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Recap of OBLHS Keepers' Weekend Oct. 12-13, 2007
by Bob DaVia, Membership Chair
Photos contributed by OBLHS Members
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There is nothing more rewarding than seeing your hard work come to fruition. That was evident at our recent annual Keeper’s Weekend when we visited the Graveyard of the Atlantic Museum on Saturday.  More on that later.Bett Padgett said that the weekend was heralded by many as being the ‘best ever!’  Each year they are the ‘best ever!’ There were nearly 75 members present for Saturday’s events and for the awards in the Rodanthe/Waves/Salvo Community Center. We had members from as far away as Pennsylvania, Florida, Arizona, and Illinois.  Baxter Jones traveled with his family from Mississippi to join us despite his family’s having lost everything to Hurricane Katrina. Baxter is the great grandson of Cape Hatteras Keeper C.C. Miller. This was followed by the giving of awards to members of OBLHS and the community who have helped OBLHS and the lighthouses of North Carolina. These awards are our way of saying ‘thank you’ to individuals who have done extraordinary work within the lighthouse community and have shown great support for OBLHS.Our lively auction is always a highlight of the weekend. Auctioneer Richard Meissner kept the evening flowing and with the additional surprise presentation of a hand-made quilt with individual panels of OBLHS logo and NC lighthouses from Theresa and Rick Ward to Cheryl and Bruce Roberts, this was a memorable event as well as a success. To accomplish such a wonderful weekend takes the help of many volunteers and for them we are grateful. Cheryl said of her quilt gift, “What an honor to receive such a thoughtful gift from Rick and Theresa, both extremely talented in handwork. It is on my bed and I awake each morning to the warmth of their generosity with panels of NC lights and the OBLHS logo near my heart. So genuine.”Many of this year’s participants arrived Thursday night, which gave us the opportunity to explore Ocracoke. As many previous attendees know, our weekends are jam-packed with activities.  Some of our members leisurely walked the beautiful Ocracoke beaches while others visited the quaint shops that lined the village’s main path.  Friday at 3pm, we met Earl O’Neal at the Williams House, home of the Ocracoke Preservation Society. He spoke of the history of Ocracoke and we toured the house to view the displays, including the maritime room, the parlor, gift shop and Civil War Exhibit and artifacts. More information on the Williams House can be viewed on line at their website: http://www.ocracokepreservation.org/  Earl is the revered historian of the island and a walking encyclopedia of its history and culture from wild horses to coastguardsmen. It is truly an honor to sit in his presence and listen to his well researched stories.Next, we met at a Civil War Marker, honoring the men from Ocracoke and Portsmouth that served on both sides of the Civil War. The monument features a picture of Fort Ocracoke and the names of those that served.From the Civil War to the World War II, our next stop took us to the British Cemetery.  During WWII, Britain loaned ships to the United States to help protect American shipping lanes from prowling German submarines. In May of 1942, the HMS Bedfordshire was torpedoed and sunk by a German U-boat with all hands lost. In following days, several bodies washed ashore and were buried on Ocracoke. Each year, on the Friday closest to May 11th, a memorial service is held at the cemetery, and is attended by the U.S. Coast Guard, the British Royal Navy, and members of the Graveyard of the Atlantic Museum.Our next stop was a visit to the Ocracoke Lighthouse.  A marker at the lighthouse readsThe first lighthouse at Ocracoke Inlet was the 1798 Shell Castle Rock Lighthouse located on an island in the inlet. In such a location - defenseless against storms, tides, and winds - the lighthouse was often inoperative when needed most. Thus, in 1823, it was replaced by this light, the Nation's second oldest still in use. The non-rotating light is 75 feet above sea level and can be seen a full 360 degrees to a distance of fourteen miles. The walls are five feet thick at the base and are made of brick with a mortar surface.Most visitors to the lighthouse are relegated to views of this tower from outside the white picket fence. But we had Earl, and Earl had the keys to the lighthouse! Although we were unable to climb the 86 stairs to the top, it was quite an honor to be able to step inside.  While Earl talked inside the light, others took this time to explore the grounds, a rare opportunity. From inside the grounds, we were able to view the light from many angles. The Double-Keepers Quarters was also opened for us to walk through.After visiting the lighthouse, we all met at the Ocracoke Community Center where Mr. O’Neal gave a PowerPoint presentation of the island’s history. Several memorable slides included the old, primitive car-passenger ferry of the 1940s when several men were needed to manhandle a car onto the boat and float it across water.Next, dinner at Howard’s Pub. Even this late in the season, Howard’s was busy, but everyone relaxed and went on “island time” and chatted as members trickled in at various times. Most of us are old friends but it didn’t take long for new-comers to fit right in. It was so great to see Judy Moon and Cheyenne (Dalmatian), but we missed her best friend and late husband, Leslie “Moonpie.” Many of us finished up our Friday with a Ghost Walk. Phillip Howard and his daughter, Amy, led two groups of OBLHS members, and a couple of stragglers, through the streets of Ocracoke, recounting stories of the supernatural. No doubt this island is haunted! Saturday morning found everyone right back into the thick of things. The 8:00 and 8:30 ferries were busy as we had to travel the sound to get to the Graveyard of the Atlantic Museum. Our tour guide, Joe Schwarzer, led us through the displays, the highlight for many of us being the Cape Hatteras Fresnel Lens and pedestal, on display in the museum. If you remember, back in March 2005, the Society donated money, and several members spent nearly a month working with the museum to restore the lens. It is a splendid example of the fine work our society does!This past year, the pedestal was removed from the top of the Cape Hatteras Lighthouse and re-united with the lens. Although the project is far from complete, the museum has done an extraordinary job of positioning the prisms that have been located into the new framework. During a behind-the-scenes tour, Joe showed us several artifacts they have recently acquired, including a ship’s flag, a U.S. Lighthouse Establishment blanket, and several more prisms for the lens that have been returned by those who found them decades ago when the lens had been vandalized and visitors took prisms as souvenirs. Some of these priceless prisms are finding their way home to rejoin the lens.  After touring the museum, it was north to the Cape Hatteras Lighthouse and lunch.  While some of the group ate, many took an opportunity to climb the tallest brick lighthouse in the United States. It was a beautiful day to be two hundred feet in the air, looking out over the vastness of the area. Because climbing season had ended the week before, Society members were the only ones allowed to climb, and we were the envy of other visitors to the park. Our President, Bett, handed out many OBLHS business cards to jealous onlookers relegated to terra firma.  Our next stop took us further north to Rodanthe and the Chicamacomico Life-Saving Station. The most complete U.S. Life-Saving Station in the country; it was built and manned in 1874, becoming the first USLSS in North Carolina. Our hosts that afternoon, James Charlet and Linda Malloy, had us entranced as they recounted what life was like for a surfman at this station. James took us into the boat house and told the story of the British Tanker, Mirlo. In 1918, the Mirlo was sunk by a German submarine and the subsequent rescue of 42 of 51 British sailors is considered one of the greatest rescues of early Coast Guard history. Inside the 1874 Station is the actual lifeboat used to make the rescue. James also told of the unfortunate damage the station received during a lightning strike in August. Temporary repairs, for which the Society donated funds, are in place while additional funding is raised to complete repairs. This is another example of how OBLHS is saving history, this time it is for our sister service, the USLHS.Afterward, Linda—a gentle and humorous character–spoke about what life was like in the Midgett household. She gave us a brief overview of the brogue used in the area, gave us a pop-quiz on some everyday words, and then opened the house for touring.It is a shame that most people in the country will never know the great sacrifice that the families of the Life-Saving Service made. Thanks to the work of James and Linda, and the other volunteers at Chicamacomico, the word is getting out.  At this point, we went across the street to Rodanthe Community Center, for our annual meeting, award ceremony, auction and raffle. The Rodanthe Community Center is housed in the former North River Lighthouse. (For more information on the North River Lighthouse, visit http://www.lhdepot.com/digest/StoryPage.cfm?StoryKey=2621 for a story by James Charlet.)Willard Forbes recounted the history of the building (formerly the North River Lighthouse) which was most fitting as he is the grandson of the last Keeper there. Mr. Forbes brought with him not only a personal scrapbook of vintage stories from various sources about the lighthouse but also a replica of the Wade’s Point Screw-pile Lighthouse that he meticulously made to exact scale from original wood salvaged from the lighthouse after it was destroyed. After an introduction of attending OBLHS board of directors, Keepers and descendants of N.C. lighthouse Keepers, we were given an update by Cape Hatteras National Seashore Superintendent Mike Murray on upcoming projects.Saturday night wrapped up back at Chicamacomico Life-Saving Station for a weenie roast on the beach. About three dozen hearty souls showed up to be under the stars by the beach. We all felt like kids again and got down in the sand by the bonfire and roasted our hot dogs as best we could. Marybruce Dowd, Joan Austin Davis, and Murray Goodwin, all grandchildren of Keepers (Gaskill of Bodie Island and Casey of Cape Hatteras) told us that as kids they always had a roast by a bonfire. Marybruce told us “If you don’t eat a little sand with your hotdog, you haven’t lived!” It was like a night out of the past with these great people. (Note to self: next weenie roast, bring wire coat hangers to do the cooking.)  With everyone reminiscing about the weekend, someone started talking about a recent Hollywood production that took place in and around Rodanthe. The movie is based on a book by Nicolas Sparks, Nights in Rodanthe, and tells of a doctor (Richard Gere) who is traveling to see his estranged son. During his travel, he sparked with an unhappily married woman (Diane Lane) at a North Carolina inn. Come to find out, our hosts for the day, James Charlet and Linda Malloy, have parts in the film. Linda gave a humorous account of how they both became a part of the film due to hit theaters June 2008.Sunday morning found everyone heading home after breakfast. It was hard to believe, but the Keeper’s Weekend had come to an end. We left with fond memories and are looking forward to an even better event next year! Check the 'events link' to find out more!!!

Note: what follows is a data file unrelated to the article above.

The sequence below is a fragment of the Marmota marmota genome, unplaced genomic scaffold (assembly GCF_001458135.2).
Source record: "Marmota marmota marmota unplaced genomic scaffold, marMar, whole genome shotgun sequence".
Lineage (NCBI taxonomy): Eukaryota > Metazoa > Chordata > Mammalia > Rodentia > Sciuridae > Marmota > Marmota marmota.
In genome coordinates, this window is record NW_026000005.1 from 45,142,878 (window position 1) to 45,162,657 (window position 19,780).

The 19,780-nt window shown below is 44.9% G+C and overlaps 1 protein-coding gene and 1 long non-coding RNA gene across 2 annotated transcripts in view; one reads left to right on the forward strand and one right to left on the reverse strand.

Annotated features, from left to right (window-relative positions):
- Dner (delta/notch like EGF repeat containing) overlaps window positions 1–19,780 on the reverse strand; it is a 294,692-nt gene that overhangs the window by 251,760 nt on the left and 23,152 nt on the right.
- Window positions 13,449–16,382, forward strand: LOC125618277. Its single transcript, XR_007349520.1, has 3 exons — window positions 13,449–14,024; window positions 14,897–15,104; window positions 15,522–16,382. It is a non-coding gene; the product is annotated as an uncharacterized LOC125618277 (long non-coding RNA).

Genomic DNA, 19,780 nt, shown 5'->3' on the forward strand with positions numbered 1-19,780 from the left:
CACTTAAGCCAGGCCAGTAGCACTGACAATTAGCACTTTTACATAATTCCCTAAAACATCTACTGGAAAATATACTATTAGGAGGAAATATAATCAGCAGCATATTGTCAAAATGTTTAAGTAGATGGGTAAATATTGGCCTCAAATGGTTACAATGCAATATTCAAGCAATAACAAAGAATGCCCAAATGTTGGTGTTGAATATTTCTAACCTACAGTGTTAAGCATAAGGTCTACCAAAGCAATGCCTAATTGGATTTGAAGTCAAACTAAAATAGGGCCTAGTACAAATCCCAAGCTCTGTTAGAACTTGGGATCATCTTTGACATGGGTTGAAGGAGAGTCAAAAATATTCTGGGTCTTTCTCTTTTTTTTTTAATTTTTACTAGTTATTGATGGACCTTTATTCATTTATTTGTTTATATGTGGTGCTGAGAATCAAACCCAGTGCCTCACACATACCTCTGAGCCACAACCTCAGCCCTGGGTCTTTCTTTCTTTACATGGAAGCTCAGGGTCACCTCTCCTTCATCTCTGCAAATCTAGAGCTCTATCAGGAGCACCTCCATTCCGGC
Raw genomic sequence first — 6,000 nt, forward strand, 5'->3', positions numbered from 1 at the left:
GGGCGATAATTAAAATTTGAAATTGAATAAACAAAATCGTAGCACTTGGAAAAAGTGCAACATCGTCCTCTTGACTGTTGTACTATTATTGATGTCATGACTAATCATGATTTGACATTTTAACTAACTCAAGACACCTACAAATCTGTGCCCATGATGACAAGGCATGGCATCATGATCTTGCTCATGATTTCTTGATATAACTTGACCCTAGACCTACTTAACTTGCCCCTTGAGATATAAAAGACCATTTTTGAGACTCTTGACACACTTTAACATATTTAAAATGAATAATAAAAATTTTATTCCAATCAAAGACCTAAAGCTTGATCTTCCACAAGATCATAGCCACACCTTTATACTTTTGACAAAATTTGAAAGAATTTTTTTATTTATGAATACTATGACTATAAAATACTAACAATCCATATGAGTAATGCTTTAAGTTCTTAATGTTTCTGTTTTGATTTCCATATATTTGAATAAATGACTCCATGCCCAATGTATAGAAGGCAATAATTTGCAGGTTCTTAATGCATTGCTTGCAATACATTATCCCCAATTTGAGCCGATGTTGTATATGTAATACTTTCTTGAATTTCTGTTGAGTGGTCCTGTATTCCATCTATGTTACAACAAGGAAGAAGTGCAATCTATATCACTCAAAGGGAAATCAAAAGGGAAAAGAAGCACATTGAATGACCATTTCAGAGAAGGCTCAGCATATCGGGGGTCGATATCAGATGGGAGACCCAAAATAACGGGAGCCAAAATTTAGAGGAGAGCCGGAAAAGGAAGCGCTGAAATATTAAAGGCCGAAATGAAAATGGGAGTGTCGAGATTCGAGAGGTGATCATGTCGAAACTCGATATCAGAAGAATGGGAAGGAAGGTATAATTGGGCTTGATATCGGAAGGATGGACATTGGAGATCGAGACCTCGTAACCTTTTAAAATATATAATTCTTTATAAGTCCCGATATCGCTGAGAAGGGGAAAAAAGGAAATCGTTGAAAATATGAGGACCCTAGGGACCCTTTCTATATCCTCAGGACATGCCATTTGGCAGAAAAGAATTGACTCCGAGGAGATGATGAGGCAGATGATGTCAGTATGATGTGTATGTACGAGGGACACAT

Historian Earl O'Neal gives a walking tour of Ocracoke Island
We are all amazed at the size and the beauty of the restored Cape Hatteras 1854 Fresnel lens in the Graveyard of the Atlantic Museum!
Dawn Darby, Chris and Henry Gonzalez (of the Chesapeake Chapter USLHS and Janice Thomas gloat in the feat of climbing 268 steps to the top of Cape Hatteras Lighthouse!

James Charlet gives a talk about the rescue of the Mirlo at Chicamacomico Life-Saving Station. Willard Forbes, grandson of a lighthouse keeper at North River Screwpile Lighthouse, the location of our auction and awards, now the Rodanthe Community Center, gives a history of the building. Doug Stover, Cultural Resource Manager for NPS at Cape Hatteras National Seashore, receives his President's Award